Congratulations to the recipients of the 2017 Proposal Development Grants from the Michigan Humanities Collaboratory!
You will find descriptions of “Argentine Afrikaners: Interrogating Hybridity in a Unique Diasporic Community” and “On the Emergence and Development of Three Atlantic Creoles: A Linguistic and Historical Perspective on Haitian, Sranan and Cape Verdean” below. The list of primary investigator and team members for each proposal can also be seen, including faculty, graduate students and undergraduate students from U-M Linguistics.
Funded by the Provost’s Office, under the administrative umbrella of the Institute for the Humanities, the Michigan Humanities Collaboratory provides resources for humanities scholars to experiment with collaborative, team-based approaches to humanities research, its communication to the broader public, and the training of the next generation of humanities scholars. Led by humanities faculty, teams including other university faculty, librarians, and humanists, undergraduate and graduate students and postdocs, will work together on large-scale projects from development to dissemination as they create team-based project models.
This project will examine the practices of a unique settlement in Patagonia, Argentina, which presents an exceptional situation of cultural and linguistic contact between Afrikaans and Argentine-Spanish communities. By studying the archive of oral narratives both for their linguistic structures and in terms of their ideological content, the team will determine the nature and extent of linguistic hybridity between Afrikaans and Spanish in individual speakers. To preserve cultural history and language, the team will also create a multilingual archive and website (in English, Spanish, and Afrikaans) that would provide access to open-source applications containing video and sound clips, transcripts, and the history of the community.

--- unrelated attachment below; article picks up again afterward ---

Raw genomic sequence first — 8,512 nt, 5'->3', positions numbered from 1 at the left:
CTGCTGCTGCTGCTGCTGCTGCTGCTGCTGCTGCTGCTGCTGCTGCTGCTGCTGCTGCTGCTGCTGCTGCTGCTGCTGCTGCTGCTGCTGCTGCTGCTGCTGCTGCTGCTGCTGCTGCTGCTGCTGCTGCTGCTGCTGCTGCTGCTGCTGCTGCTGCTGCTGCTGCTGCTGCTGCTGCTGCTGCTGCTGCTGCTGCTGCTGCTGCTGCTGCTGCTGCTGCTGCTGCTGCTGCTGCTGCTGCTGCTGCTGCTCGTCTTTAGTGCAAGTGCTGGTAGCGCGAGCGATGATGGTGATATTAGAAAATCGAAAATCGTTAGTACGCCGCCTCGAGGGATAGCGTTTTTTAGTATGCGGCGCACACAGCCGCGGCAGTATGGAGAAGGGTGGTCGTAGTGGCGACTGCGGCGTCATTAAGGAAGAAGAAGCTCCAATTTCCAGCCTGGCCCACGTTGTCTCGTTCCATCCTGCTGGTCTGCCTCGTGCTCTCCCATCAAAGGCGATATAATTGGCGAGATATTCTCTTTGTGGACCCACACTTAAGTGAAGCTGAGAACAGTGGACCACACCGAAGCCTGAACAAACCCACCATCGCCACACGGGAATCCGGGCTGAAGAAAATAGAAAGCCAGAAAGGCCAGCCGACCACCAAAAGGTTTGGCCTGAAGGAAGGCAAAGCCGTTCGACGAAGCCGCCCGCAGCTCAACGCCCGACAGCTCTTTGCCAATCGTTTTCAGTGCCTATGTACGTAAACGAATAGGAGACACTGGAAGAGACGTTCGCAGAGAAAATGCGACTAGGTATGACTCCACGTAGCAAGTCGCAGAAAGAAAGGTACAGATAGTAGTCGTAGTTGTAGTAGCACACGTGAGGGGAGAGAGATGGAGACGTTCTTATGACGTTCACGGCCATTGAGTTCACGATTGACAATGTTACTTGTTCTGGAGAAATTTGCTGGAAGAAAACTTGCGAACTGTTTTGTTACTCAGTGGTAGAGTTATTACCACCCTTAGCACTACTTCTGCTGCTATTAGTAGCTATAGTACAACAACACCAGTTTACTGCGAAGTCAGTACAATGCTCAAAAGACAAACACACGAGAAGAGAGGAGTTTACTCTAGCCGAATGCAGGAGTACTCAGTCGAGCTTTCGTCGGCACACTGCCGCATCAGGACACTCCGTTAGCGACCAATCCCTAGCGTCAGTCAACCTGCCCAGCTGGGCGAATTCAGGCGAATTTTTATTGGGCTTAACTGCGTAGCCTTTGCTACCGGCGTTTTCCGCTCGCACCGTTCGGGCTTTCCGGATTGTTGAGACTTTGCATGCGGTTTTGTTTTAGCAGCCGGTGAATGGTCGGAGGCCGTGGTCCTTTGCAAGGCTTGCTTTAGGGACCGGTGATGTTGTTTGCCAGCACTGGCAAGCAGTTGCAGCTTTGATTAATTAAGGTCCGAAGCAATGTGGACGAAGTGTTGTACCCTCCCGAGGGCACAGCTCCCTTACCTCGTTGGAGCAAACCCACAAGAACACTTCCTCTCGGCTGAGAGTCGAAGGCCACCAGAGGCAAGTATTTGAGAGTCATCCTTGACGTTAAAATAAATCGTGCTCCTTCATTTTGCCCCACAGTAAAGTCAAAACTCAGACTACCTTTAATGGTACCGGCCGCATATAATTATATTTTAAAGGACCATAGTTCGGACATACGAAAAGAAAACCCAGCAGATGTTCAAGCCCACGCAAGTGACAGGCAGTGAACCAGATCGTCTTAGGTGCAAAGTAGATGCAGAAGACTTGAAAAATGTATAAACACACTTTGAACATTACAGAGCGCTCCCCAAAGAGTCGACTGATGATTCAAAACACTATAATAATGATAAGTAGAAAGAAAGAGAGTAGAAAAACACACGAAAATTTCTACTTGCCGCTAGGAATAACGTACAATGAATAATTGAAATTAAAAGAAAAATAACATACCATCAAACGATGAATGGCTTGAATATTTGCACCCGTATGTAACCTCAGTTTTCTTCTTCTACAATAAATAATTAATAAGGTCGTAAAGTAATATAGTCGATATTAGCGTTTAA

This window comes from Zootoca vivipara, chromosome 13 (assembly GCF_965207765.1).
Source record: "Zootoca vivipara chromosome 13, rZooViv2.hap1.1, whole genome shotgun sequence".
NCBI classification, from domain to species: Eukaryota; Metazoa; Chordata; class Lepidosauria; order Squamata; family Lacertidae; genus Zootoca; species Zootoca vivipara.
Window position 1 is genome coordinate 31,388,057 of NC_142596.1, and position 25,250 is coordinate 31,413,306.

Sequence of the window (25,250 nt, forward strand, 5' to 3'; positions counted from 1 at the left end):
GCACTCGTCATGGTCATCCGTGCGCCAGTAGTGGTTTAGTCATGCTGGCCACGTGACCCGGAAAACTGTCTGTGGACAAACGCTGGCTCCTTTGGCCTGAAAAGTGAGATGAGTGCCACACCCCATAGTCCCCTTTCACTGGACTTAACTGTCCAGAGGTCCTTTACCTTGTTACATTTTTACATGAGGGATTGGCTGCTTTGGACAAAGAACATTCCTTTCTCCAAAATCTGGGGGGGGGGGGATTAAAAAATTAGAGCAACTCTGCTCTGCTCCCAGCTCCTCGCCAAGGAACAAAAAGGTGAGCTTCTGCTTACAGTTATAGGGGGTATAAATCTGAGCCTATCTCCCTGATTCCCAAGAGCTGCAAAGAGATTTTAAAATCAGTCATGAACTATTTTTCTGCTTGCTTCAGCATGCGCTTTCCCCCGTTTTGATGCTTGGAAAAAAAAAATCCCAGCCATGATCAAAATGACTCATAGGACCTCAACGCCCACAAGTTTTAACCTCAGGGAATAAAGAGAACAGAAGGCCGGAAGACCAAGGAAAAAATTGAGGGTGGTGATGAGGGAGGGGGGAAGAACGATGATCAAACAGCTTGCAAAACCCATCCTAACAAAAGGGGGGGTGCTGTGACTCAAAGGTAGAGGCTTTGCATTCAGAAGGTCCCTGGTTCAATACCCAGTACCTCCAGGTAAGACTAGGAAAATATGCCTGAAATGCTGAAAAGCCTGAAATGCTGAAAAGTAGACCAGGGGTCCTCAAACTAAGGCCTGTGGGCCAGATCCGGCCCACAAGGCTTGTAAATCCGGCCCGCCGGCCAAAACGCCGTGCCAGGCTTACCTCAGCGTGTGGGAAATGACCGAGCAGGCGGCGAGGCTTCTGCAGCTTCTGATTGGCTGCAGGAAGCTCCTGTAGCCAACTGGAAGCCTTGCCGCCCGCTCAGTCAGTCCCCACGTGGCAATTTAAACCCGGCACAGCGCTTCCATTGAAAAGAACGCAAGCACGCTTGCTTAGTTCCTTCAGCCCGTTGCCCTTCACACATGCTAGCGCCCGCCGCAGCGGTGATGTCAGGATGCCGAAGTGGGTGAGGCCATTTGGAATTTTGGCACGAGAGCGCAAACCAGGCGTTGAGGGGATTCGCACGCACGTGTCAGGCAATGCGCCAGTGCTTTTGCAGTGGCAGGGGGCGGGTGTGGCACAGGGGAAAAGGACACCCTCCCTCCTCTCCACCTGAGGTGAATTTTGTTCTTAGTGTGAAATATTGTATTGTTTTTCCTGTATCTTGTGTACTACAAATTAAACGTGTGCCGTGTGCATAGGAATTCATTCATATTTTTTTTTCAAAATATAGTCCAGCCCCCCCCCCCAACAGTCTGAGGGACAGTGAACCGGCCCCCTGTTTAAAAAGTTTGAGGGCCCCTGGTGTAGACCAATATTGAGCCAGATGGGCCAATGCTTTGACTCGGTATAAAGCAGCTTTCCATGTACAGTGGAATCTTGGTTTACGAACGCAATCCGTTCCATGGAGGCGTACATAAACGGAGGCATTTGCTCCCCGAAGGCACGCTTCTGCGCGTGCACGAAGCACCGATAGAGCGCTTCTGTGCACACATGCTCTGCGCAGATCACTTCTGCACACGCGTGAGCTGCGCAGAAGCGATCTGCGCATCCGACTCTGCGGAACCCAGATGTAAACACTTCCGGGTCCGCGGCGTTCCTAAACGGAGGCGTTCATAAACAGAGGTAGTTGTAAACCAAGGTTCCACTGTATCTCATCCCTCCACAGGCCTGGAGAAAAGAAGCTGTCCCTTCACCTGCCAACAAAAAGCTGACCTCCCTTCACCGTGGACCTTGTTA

- PI: Nicholas Henriksen, Assistant Professor, Romance Languages & Literatures
- Team Members: Andries Coetzee, Associate Professor, Linguistics, Lorenzo Garcia-Amaya, Assistant Professor, Romance Languages & Literatures, Ryan Szpiech, Associate Professor, Romance Languages & Literatures, szpiech, Paulina Alberto, Associate Professor, History, & Romance Languages & Literatures, Katharine Jenckes, Associate Professor, Romance Languages & Literatures; Graduate students, including two close collaborators and one IT assistant (TBD); Undergraduate students: Mallory Fuller, Ella Deaton, Meghan Samyn
This project will examine a set of early creole texts written in the 16th and 18th centuries and the historical context in which they were written. Specifically, the team will bring together historians and linguists to study the earliest written records of Haitian Creole, (a French-based creole), Sranan Creole (an English-based creole) and Cape Verdean Creole (a Portuguese-based creole), and draw a fuller picture of the linguistic and historical insights that these texts have to offer in addressing the following questions: What did a given creole look like in the early stages of development? Who were the original founding populations and what were the languages in contact? Who were the early agents of creolization: adults and/or children? What was the socio-historical context in which the creole developed?
- PI: Marlyse Baptista, Professor, Linguistics and DAAS
- Team Members: Sarah Thomason, Professor, Linguistics, Jean Hébrard, Professor, History/Humanities Institute, Graduate Students: Ariana Bancu, Linguistics, Yourdanis Sedarous, Linguistics, Andrew Walker, History; Undergraduate Students: Naomi Gottschalk, Linguistics